I wiped the back of my hand across my cheek and took a deep breath. “I just remember deciding to die. It was a conscious decision.” I pressed my mouth together to keep from bursting into tears. How could I have done that? What kind of person did that make me? I took the sacred life that was given to me and threw it away. Like it was nothing. Like I was nothing.
“Sweetheart, there are a hundred reasons why you could have made that decision.” She gestured toward my nightgown. “Again, you could have been sick. Sometimes…sometimes cancer patients will take their own lives, often for very unselfish reasons.”
I scrunched my brows together in thought. Cancer didn’t sound right, but I got the distinct feeling she wasn’t far off the mark. When she cast a quick glance toward my abdomen and turned away just as quickly, I looked down and noticed the soft fullness that rounded my gown. A gasp escaped before I could stop it.
“I was pregnant?” I almost screamed the question in disbelief. Both hands flew over my mouth as I looked at her. “Please tell me I wasn’t pregnant when I committed suicide,” I pleaded from behind them.
She put her coffee cup down and took both my hands into hers, and only then did I realize she could feel me. I was solid to her and yet I could pass through walls. I’d done so while trying to get to her, to her light.
“We don’t know that,” she said, her voice strong and reassuring. “I’ll find out what happened to you. I promise.”
The sincerity in the golden depths of her eyes reassured me.
“But right now I need a shower.”
After another quick squeeze of my hands, Charley left to get dressed. As she did so, I studied her apartment in lieu of trying to remember anything more. I no longer wanted to know who I was. What I was. I ran my hands over my belly as I perused her book collection, a gesture that seemed as natural as breathing, as though I’d been doing it a long time. I didn’t look very far along, but certainly far enough to be showing. Perhaps six months? Maybe a little more?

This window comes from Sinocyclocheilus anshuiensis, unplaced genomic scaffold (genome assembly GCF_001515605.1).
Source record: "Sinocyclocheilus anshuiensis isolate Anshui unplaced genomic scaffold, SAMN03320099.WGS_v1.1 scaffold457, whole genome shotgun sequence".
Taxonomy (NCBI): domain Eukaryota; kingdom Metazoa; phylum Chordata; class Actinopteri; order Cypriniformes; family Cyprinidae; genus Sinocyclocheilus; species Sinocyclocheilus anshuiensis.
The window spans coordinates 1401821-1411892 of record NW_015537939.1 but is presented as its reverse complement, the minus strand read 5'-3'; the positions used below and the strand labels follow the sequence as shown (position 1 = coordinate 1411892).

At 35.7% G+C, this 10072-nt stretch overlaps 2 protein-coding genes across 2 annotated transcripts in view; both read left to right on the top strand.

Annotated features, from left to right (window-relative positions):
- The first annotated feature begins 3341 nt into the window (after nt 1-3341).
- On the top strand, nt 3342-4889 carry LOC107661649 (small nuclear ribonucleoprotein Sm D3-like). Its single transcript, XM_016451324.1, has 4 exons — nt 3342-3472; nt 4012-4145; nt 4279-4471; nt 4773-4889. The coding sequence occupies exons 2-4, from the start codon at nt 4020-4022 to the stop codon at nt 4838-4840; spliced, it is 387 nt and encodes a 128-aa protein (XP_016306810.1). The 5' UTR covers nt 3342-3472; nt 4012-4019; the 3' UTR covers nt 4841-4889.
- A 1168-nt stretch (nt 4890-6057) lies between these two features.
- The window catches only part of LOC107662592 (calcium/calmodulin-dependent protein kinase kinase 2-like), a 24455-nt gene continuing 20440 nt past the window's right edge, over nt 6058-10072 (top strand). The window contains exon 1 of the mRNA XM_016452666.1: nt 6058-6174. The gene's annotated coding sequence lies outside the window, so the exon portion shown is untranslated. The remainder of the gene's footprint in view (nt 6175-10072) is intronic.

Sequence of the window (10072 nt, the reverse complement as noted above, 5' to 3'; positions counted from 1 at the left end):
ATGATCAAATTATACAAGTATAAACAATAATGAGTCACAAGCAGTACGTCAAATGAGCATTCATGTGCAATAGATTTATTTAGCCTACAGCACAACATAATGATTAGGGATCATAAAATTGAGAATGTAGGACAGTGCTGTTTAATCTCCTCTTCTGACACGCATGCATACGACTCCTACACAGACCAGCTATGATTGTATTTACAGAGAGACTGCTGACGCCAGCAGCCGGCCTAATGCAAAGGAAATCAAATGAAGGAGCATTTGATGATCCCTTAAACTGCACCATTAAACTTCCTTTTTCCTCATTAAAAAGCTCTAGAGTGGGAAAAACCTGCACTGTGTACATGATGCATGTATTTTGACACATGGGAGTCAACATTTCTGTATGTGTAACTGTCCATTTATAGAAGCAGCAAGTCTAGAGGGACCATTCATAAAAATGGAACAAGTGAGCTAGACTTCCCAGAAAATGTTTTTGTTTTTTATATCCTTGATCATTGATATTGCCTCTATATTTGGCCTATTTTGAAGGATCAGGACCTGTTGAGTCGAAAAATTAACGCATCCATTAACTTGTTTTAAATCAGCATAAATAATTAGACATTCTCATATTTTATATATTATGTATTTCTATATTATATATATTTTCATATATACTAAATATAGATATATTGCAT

My heart contracted, and I forced myself to stop thinking about it, to pay attention to what I was looking at. Charley had books by Jane Austen, JR Ward, and everyone in between. I’d never read
Sweet, Savage Love
, but it must have been really good. She had three copies. After that, I careened past Mr. Wong’s corner and toured the rest of the tiny box-like dwelling in about thirty seconds flat. I thought about trying to strike up a conversation with Mr. Wong, but he seemed to be meditating, so I sank into Charley’s overstuffed sofa and let my mind wander.
It paused at a place of longing, at a need so desperate, so overpowering I was willing to give my life for it. Like a teenager who knew she would just die if Daddy didn’t buy her a new car. Were my desires so superficial? I couldn’t help but wonder, because I had no idea what it was I longed for. Had I committed suicide because I wanted something and couldn’t have it? Could I be that childish? That callous? Especially with a baby on the way?
“Ready?” Charley asked.
I opened my eyes to darkness and had to concentrate to gain my bearings. But I seemed to be slipping, falling into oblivion. Then I saw her light in the distance and traveled toward it until I was in her living room again.
“You okay?” she asked.
She’d showered and changed into jeans and a white hoodie. Her hair had been pulled back into a ponytail and I saw her face fully for the first time. What a beauty she was. I wondered if she knew.
When she started another pot of coffee, I furrowed my brows in question.
“This is for my friend Cookie. She lives across the hall,” she said as she scribbled a quick note. “She’ll be over for coffee soon, but we have an errand to run.”
“We do?” I asked. Maybe she’d figured something out.